Science & The Media

8 11 2009

The last couple of weeks seem to have turned into a media fortnight, providing me with a tentative insight into science and the media. I’ve also heard from several talented experts actively involved in public engagement and science communication. So I thought I might get blogging.

This week I’ve been zipping up and down the country attending two workshops. The first was a course run by the BBSRC, the research council who fund my PhD, aimed at equipping scientists with the skills needed when we interact with the media. The second was a workshop run by Sense About Science, discussing a while host of issues that early career researchers come across when standing up for science.

Photo: Norrie RussellLast week (and yes, this is a shameless plug of my very first first-author paper!), myself and my supervisor Ross Fitzgerald were lucky enough to get some media interest in our scientific discoveries. Our paper came out in Proceedings of The National Academy of Sciences, and was picked up by a few newspaper and radio journalists. I was also delighted to find that Ed Yong wrote a piece on his Not Exactly Rocket Science blog. My Mum even read his blog entry and now finally understands what I’ve been doing for the past 3 years – proof of his skills in Science Communication, I’m sure you’ll agree.

Photo credit: Norrie Russell

I thought I might put together a list of top tips, summing up the recurring themes that have emerged over the last two weeks.

  • Find your hook. Whether you’re talking about your research to a journalist or communicating science to a lay audience, package it as a complete story, starting with an engaging sentence or two summarising the results.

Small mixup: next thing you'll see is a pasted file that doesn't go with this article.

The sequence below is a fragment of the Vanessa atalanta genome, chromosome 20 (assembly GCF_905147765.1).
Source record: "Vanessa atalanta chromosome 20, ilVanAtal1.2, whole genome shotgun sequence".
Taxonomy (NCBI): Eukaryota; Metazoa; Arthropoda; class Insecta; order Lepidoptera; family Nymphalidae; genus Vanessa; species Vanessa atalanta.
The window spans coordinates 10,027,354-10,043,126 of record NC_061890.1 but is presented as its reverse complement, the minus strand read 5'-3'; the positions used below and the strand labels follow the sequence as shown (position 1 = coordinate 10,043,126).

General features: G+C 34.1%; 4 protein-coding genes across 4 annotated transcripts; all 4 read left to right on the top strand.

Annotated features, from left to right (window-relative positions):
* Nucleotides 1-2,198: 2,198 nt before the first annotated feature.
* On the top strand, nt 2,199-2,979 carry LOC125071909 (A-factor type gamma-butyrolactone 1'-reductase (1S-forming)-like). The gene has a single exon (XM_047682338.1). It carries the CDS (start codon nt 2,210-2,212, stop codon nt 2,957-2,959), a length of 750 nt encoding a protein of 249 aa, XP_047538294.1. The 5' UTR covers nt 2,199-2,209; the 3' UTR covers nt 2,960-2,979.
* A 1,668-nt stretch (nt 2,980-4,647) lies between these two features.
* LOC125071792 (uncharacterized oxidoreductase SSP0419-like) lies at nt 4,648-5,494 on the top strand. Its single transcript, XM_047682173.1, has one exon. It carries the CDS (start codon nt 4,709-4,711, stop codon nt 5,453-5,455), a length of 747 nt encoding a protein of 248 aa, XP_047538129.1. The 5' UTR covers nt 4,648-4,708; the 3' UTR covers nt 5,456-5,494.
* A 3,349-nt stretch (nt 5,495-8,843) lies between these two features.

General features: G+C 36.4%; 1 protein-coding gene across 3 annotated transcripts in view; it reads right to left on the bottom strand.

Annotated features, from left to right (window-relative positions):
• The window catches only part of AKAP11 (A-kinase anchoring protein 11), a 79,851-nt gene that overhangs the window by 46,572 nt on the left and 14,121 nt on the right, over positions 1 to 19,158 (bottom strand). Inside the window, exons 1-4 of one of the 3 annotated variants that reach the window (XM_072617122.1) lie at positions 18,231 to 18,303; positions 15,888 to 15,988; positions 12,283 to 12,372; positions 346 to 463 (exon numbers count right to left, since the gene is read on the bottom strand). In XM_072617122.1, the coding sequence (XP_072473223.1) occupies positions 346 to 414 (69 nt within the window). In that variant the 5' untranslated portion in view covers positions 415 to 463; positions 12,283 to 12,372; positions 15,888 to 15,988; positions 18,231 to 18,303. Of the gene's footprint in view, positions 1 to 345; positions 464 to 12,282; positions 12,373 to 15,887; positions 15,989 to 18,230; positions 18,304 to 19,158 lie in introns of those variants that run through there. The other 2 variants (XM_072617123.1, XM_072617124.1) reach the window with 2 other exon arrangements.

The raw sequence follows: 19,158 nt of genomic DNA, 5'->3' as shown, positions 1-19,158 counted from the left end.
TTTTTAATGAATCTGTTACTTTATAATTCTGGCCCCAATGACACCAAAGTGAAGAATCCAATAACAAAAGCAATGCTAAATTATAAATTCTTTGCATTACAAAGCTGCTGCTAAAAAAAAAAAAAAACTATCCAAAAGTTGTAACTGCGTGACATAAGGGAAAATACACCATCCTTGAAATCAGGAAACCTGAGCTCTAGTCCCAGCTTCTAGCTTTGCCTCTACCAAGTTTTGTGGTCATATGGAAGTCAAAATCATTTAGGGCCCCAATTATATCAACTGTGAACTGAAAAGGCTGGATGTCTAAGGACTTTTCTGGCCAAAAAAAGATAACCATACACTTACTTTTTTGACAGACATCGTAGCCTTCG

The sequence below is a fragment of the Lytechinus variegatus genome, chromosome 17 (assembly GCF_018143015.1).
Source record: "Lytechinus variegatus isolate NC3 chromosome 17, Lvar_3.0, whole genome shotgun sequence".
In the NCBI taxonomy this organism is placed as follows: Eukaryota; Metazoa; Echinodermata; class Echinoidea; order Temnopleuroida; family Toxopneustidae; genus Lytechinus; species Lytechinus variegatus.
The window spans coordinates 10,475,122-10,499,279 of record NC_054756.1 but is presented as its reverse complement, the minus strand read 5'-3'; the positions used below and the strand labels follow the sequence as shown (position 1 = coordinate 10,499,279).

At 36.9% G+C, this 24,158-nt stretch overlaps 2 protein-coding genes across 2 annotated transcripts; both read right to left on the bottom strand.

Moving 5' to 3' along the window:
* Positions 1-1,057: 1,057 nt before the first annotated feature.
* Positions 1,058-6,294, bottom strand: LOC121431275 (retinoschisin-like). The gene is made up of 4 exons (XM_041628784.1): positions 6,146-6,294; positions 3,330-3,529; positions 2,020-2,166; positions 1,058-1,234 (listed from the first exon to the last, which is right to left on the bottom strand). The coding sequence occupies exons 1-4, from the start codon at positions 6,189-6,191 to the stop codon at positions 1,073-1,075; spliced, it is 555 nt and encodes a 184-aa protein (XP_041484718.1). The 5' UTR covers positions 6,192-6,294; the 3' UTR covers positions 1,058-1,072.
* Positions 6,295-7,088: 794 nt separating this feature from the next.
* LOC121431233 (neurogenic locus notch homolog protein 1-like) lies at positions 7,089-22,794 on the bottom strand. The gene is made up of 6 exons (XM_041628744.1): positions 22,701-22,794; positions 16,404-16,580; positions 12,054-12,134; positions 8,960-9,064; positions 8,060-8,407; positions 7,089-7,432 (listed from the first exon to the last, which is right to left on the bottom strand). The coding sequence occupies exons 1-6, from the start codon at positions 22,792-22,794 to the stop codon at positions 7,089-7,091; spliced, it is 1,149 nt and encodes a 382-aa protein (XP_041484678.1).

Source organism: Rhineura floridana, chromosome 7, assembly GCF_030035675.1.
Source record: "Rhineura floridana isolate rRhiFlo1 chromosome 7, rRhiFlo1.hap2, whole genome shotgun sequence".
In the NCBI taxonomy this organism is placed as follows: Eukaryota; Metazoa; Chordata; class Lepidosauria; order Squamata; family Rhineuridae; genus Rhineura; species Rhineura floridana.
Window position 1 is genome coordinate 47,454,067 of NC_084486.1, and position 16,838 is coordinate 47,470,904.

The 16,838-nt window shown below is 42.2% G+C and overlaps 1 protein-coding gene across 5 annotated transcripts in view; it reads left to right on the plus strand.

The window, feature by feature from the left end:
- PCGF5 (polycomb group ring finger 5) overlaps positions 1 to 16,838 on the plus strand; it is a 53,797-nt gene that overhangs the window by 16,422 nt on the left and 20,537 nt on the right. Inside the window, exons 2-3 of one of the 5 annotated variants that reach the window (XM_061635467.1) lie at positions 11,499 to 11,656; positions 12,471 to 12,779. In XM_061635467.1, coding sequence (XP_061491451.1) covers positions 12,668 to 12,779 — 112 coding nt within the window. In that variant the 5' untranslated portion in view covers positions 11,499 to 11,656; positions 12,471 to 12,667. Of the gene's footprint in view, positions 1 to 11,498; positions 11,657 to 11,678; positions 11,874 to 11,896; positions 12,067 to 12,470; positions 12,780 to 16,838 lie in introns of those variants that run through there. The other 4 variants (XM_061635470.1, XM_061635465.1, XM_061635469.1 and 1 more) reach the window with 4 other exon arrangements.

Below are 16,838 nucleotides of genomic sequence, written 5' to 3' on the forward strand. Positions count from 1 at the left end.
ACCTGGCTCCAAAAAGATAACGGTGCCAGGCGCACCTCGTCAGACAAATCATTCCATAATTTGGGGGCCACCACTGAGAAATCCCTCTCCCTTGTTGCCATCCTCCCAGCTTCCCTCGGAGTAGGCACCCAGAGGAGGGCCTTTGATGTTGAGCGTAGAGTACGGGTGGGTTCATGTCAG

• Remember that journalists are under completely different pressures and schedules to those in the world of research. They think in hours and days, not weeks and months.
  • Pay attention to your Press Release. This should contain everything that media folk need to know. Make the most of your Press Office as they have exactly the skills needed to get this right.
  • Be proactive. Approach your Press Office if you have an interesting paper coming out. Alternatively, offer journalists your services as an expert happy to comment on developments in your field. If you are passionate about a scientific issue, get out there and take part in the debate

Useful links

Science & The Media:

Sense About Science

BBSRC Media, News & Events

The Science Media Centre

The British Science Assocation – Why work with the media?

The Royal Society – Scientists & The Media

University of Edinburgh Press Office

To find out more about my research:

News on the University of Edinburgh Website

BBC News

The Times

Ed Yong ‘Not Exactly Rocket Science’

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